December 30, 2013 – 3:05 pm
I’m sorry I’ve been falling behind on my blogging. I’ll try to catch up gradually. Here is a discussion of the problem, as I mentioned during the tutorial.

I didn’t have time to fully discuss number 8 of sheet 4 . But Matej Balog has kindly agreed to let me post his solution on the blog.

I would like to highly recommend working out number 9 on probability sheet 4, simply because it’s so amusing.

It reads like this:

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Passengers arrive at a bus stop at rate 1 per minute. Find the distribution of the number

of passengers boarding a typical bus in two cases: (a) buses arrive regularly every 10

minutes; (b) buses arrive as a Poisson process with rate 1 per 10 minutes. Which one has

higher variance?

I arrive at the bus stop at 2pm. Find the distribution of the number of other passengers

boarding the same bus as me in the two cases above.

———————————

Most of the problem is straightforward, and I won’t go over it here. For example, the mean number of passengers boarding will be 10 in either case, but, naturally, the variance will be higher in case (b). But what’s amusing is the second part, where we assume you arrive at the bus at some given time, and calculate the mean number of *other* passengers boarding with you. For case (a), you find 10 as before, but for case (b), the mean turns out to be 20!

This situation is sometimes referred to as the ‘inspector’s paradox’. That is, if you’re an inspector trying to check up on the mean number of passengers boarding at a given stop by arriving at 2 PM for a number of days to take the bus, you will tend to find a larger mean than the true mean for the average bus, at least in the model (b). You should ask yourself why this happens.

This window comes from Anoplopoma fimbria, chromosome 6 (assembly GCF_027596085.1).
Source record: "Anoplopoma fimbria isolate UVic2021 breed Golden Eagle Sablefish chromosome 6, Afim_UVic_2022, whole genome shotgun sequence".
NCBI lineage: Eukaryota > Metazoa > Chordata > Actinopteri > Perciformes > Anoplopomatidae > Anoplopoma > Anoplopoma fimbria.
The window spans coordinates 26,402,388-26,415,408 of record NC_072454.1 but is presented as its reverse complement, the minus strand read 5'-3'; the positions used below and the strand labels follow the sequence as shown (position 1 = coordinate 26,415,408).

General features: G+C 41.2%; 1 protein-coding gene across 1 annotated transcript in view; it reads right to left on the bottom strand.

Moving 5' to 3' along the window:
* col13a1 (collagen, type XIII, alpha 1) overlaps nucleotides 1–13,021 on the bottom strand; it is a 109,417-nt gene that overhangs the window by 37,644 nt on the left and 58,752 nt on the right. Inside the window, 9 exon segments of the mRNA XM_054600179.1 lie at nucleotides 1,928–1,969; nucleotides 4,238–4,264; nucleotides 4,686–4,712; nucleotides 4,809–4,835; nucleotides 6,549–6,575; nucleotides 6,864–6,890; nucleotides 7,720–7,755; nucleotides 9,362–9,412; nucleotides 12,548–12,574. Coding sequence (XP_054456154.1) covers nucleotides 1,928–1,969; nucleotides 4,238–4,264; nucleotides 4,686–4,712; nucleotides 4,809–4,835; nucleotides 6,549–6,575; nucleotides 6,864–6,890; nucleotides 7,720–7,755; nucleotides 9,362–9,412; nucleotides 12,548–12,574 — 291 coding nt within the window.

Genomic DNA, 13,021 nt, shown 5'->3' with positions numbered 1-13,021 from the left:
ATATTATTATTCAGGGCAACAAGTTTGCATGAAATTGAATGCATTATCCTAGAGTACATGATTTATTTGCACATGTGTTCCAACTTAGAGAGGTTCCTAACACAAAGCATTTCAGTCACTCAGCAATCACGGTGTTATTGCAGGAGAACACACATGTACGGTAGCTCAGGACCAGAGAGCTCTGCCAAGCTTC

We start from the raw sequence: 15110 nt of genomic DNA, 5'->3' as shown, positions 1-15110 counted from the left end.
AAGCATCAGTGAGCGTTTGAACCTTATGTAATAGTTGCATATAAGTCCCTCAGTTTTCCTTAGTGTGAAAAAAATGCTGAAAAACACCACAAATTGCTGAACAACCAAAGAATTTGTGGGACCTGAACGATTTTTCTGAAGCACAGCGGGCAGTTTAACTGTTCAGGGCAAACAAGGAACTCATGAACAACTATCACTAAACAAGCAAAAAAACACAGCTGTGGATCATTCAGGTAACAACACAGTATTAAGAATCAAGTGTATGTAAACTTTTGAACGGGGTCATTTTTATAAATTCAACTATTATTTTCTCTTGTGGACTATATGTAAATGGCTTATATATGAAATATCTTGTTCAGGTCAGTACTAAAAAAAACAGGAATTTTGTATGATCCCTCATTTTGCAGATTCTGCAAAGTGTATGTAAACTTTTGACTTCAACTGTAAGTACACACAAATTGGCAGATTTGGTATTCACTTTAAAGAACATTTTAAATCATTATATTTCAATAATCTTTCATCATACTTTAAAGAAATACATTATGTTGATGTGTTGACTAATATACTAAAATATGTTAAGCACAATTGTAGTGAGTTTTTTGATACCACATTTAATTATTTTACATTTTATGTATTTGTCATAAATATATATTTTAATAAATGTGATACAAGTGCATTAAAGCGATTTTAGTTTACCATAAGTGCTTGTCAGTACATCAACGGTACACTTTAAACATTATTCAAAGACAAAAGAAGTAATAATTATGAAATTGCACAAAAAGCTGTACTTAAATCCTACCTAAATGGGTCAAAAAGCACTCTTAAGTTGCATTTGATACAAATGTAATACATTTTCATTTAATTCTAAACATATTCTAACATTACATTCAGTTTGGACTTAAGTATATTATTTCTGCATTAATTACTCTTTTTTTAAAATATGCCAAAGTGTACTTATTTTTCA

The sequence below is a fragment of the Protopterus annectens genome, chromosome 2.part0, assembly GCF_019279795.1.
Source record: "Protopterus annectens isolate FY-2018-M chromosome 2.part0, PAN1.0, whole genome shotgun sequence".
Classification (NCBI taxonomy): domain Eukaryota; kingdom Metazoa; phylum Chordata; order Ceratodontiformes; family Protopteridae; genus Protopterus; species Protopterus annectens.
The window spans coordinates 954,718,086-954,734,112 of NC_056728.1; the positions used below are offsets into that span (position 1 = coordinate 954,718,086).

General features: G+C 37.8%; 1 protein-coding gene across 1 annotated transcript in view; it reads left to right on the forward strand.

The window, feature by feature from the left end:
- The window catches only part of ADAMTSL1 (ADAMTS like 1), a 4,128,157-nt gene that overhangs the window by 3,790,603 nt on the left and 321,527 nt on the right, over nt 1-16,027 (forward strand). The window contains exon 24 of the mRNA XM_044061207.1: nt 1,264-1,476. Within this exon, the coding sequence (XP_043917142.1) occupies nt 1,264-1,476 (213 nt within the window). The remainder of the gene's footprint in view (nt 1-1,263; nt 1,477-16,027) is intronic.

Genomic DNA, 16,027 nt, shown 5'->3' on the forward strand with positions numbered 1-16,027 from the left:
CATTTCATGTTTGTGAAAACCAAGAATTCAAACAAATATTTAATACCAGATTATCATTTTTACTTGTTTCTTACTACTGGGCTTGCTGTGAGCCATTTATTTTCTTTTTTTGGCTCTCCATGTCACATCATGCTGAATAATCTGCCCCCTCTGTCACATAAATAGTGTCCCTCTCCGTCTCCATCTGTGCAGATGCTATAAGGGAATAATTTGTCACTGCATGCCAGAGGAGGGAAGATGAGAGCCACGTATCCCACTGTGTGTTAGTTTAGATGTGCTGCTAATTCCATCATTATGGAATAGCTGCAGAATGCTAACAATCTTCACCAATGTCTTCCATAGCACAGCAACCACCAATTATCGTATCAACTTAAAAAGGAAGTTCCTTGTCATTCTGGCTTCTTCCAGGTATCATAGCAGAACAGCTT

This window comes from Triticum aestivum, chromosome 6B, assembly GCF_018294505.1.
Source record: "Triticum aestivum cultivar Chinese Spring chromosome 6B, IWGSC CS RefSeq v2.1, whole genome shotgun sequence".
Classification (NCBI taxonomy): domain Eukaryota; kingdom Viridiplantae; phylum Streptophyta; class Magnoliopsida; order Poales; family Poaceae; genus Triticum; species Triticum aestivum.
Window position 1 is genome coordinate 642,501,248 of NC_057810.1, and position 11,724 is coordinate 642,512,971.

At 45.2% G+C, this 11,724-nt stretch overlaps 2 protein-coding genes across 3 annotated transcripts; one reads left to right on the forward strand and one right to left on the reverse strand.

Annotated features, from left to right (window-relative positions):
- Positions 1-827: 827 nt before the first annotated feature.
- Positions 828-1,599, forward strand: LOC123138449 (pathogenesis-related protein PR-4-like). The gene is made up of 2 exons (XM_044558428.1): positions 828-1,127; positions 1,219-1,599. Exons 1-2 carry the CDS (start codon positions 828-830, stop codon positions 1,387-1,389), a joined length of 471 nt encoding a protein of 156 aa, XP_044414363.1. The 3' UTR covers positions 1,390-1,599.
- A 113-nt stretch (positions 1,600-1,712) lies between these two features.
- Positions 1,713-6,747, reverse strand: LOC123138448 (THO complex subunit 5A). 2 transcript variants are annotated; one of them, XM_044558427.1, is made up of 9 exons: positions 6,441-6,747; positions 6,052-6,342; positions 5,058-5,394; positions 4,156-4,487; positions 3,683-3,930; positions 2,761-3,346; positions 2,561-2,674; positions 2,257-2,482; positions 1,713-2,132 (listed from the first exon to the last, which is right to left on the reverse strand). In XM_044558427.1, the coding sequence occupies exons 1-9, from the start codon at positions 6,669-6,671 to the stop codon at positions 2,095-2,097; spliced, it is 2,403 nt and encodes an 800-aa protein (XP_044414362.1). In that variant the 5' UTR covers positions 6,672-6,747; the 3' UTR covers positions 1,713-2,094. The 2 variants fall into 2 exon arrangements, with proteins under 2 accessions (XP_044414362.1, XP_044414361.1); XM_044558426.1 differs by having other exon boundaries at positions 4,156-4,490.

February 14, 2013 – 1:05 am
Here is a sketch of problem 10 on sheet 4. The convergence question that came up in the tutorial is clarified in an elementary way.

Added: Towards the end of the document, I should have stated that is a Riemann sum for the integral with mesh size , Since this goes to zero and we are integrating a continuous function, we get convergence of the sum to the integral.

I’ve asked David Steinsaltz about problem 5 (b) in sheet 3, and he tells me that he stated a theorem (13.7) last week that allows you to compute long term averages using stationary states even in the non-ergodic case.

Recall that the problem is to compute

The probability can be written as , where and is the transition

matrix. The theorem says that this limit is the same as the average distance for the stationary distribution, which is 3/2.

One way to reduce this problem to the ergodic case is to note that the processes that act as on the odd distance states and the even distance state separately are both ergodic. If you compute the stationary states in these cases, you will note that the average distance for both stationary distributions is 3/2. Hence, the limit above will also converge to 3/2.

February 11, 2012 – 4:45 pm
I am adding yet more remarks on sheet 1 of Probability A, this time on question 6.

February 11, 2012 – 1:10 am
I am adding now some comments on problem 5 of the probability sheet 1.

February 6, 2012 – 12:17 am
Here are some remarks on the probability tutorials last week. I didn’t have time to comment on any but the most elementary problems, but I thought it might be good to review the basics anyways. I’ll try to write more this weekend.